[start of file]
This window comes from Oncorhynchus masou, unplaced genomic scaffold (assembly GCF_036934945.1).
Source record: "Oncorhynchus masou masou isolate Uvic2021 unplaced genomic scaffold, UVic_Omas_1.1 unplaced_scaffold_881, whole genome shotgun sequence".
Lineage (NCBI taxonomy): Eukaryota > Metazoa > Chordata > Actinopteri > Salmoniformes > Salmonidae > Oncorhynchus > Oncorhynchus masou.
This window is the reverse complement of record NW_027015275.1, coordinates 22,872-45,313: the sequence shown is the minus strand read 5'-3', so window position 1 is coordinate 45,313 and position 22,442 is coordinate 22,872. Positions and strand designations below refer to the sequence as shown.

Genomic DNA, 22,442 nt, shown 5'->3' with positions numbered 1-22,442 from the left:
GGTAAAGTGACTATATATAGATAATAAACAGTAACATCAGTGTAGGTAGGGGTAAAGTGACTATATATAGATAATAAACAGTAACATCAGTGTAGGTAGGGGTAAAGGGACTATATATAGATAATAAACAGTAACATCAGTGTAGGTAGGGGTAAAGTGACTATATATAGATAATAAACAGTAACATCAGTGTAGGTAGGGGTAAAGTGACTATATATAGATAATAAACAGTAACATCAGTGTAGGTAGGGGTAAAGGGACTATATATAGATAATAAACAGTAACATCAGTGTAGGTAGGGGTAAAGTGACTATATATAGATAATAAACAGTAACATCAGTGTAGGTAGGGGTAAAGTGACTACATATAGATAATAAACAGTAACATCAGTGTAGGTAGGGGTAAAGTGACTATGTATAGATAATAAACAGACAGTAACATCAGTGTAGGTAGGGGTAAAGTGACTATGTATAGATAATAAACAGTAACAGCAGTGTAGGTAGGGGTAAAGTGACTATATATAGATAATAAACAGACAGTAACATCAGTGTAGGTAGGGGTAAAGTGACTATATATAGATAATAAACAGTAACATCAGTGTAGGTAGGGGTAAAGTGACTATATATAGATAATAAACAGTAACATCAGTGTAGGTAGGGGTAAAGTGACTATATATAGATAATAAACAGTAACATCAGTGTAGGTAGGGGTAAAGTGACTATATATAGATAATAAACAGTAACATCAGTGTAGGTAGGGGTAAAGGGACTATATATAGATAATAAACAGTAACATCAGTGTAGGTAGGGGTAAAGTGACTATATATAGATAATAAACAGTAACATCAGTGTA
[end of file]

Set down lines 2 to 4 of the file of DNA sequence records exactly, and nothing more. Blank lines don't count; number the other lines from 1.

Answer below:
Source record: "Oncorhynchus masou masou isolate Uvic2021 unplaced genomic scaffold, UVic_Omas_1.1 unplaced_scaffold_881, whole genome shotgun sequence".
Lineage (NCBI taxonomy): Eukaryota > Metazoa > Chordata > Actinopteri > Salmoniformes > Salmonidae > Oncorhynchus > Oncorhynchus masou.
This window is the reverse complement of record NW_027015275.1, coordinates 22,872-45,313: the sequence shown is the minus strand read 5'-3', so window position 1 is coordinate 45,313 and position 22,442 is coordinate 22,872. Positions and strand designations below refer to the sequence as shown.